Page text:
Remember that Uremia Alone Rarely Causes An Anion Gap to be Greater Than
Laith R. Altaweel MD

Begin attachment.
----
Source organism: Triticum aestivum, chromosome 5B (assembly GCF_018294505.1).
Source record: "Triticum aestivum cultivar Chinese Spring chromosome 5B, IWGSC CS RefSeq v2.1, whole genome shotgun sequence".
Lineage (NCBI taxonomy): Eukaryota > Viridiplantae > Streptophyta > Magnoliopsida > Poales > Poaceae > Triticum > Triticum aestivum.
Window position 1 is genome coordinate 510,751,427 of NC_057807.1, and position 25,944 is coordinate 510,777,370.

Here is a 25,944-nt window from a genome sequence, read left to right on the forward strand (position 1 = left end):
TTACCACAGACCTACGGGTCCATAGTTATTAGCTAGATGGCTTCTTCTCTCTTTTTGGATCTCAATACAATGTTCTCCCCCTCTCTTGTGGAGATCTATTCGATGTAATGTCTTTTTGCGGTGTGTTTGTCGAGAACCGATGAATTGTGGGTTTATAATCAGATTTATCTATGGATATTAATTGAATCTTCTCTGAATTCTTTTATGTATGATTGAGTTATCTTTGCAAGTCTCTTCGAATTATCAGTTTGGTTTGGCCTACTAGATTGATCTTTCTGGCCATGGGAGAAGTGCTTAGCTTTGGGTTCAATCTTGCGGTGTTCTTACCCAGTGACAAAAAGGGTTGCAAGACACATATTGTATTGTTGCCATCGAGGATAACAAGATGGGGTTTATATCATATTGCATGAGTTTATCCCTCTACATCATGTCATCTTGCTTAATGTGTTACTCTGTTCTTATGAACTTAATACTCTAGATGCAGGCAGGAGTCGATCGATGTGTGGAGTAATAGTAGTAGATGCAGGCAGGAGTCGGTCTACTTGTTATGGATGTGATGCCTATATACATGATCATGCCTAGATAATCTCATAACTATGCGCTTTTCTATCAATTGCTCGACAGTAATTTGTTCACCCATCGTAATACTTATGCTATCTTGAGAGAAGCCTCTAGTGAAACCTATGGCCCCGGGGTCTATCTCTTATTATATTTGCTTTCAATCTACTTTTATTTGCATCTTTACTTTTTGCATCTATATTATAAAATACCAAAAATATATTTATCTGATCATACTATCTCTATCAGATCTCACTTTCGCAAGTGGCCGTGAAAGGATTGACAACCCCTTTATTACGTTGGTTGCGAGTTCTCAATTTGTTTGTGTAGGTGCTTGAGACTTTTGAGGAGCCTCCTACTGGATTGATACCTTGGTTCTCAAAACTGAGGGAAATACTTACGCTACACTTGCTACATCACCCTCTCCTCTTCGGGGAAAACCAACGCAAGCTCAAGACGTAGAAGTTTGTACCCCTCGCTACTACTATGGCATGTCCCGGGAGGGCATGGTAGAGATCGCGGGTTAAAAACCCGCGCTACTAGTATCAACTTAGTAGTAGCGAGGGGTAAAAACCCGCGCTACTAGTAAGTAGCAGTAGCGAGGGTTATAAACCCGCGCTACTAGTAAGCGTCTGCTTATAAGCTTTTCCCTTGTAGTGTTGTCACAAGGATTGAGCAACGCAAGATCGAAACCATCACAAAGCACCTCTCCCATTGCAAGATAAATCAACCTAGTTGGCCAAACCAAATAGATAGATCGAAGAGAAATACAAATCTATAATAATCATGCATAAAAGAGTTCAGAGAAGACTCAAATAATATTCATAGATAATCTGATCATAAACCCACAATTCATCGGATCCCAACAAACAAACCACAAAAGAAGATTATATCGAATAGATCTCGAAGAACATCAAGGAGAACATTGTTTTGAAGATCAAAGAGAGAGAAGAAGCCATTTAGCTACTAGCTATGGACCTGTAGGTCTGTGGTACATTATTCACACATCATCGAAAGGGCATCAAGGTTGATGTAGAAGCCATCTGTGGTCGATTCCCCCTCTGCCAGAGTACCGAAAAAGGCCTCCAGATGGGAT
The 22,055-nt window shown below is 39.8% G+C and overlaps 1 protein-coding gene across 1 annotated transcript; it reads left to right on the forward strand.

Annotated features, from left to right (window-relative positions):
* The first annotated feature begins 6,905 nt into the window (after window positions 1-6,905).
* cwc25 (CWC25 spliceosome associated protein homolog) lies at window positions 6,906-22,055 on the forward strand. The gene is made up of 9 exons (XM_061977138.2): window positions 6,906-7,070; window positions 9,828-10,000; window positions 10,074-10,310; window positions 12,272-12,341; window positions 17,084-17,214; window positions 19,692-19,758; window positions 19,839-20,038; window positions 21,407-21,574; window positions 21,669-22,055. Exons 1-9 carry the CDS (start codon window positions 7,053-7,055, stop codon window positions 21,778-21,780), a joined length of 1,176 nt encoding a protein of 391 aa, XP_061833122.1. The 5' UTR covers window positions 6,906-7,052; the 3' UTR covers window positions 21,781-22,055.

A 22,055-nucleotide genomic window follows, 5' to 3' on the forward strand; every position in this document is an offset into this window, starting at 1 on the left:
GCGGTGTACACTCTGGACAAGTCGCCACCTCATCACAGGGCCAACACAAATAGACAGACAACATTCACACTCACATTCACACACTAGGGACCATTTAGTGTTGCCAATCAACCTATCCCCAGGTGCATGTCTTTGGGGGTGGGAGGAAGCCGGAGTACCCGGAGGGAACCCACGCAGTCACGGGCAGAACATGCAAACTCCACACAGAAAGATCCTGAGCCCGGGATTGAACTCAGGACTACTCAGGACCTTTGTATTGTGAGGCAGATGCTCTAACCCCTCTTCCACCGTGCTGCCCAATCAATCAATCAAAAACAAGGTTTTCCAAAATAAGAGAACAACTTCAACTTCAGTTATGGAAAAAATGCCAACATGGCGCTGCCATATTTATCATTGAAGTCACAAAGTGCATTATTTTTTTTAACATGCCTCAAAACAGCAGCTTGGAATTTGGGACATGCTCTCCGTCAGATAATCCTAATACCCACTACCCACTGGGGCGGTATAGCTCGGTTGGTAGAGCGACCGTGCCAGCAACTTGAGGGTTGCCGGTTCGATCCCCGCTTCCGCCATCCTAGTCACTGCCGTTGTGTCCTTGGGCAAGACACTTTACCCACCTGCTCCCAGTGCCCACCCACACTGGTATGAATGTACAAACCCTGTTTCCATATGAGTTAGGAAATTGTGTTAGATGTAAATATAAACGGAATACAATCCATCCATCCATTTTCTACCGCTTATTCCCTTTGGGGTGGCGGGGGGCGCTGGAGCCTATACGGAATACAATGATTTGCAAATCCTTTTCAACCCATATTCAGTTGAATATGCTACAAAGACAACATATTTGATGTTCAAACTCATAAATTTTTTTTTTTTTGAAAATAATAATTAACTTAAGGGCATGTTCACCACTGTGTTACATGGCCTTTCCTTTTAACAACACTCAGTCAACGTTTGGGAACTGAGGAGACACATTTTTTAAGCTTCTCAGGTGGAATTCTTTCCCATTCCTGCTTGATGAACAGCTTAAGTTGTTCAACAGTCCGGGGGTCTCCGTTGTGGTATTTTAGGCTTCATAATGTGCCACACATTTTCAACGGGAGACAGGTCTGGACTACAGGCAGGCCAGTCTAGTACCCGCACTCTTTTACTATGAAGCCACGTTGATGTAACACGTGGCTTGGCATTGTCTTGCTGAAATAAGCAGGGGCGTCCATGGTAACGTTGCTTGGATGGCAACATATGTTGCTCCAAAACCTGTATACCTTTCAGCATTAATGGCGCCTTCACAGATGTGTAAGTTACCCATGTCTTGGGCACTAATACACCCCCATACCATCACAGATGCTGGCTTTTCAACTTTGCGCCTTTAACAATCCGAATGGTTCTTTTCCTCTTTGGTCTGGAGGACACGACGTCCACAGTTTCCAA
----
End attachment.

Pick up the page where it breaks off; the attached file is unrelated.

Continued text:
The serum anion gap (AG) is an important tool in assessing the acid-base status of a patient and narrowing the differential diagnosis of etiologies responsible for acid-base disturbance. The anion gap is a measure of serum electrical neutrality. Total serum cations always equal serum anions. Thus, sodium + potassium + calcium + magnesium = bicarbonate + chloride + phosphate + sulfate + protein + organic acid anions. To simplify the equation, potassium, calcium, and magnesium are considered unmeasured cations (UC), and phosphate, sulfate, protein, and organic acids are considered unmeasured anions (UA). Thus, UA – UC = sodium – chloride – bicarbonate = serum anion gap. The normal range of anion gap is between 3 to 11 mEq/L, with modern techniques of measuring electrolytes. A reduction of 2.5 to 3 mEq in AG should be made for every 1-gram reduction in the serum albumin below 4.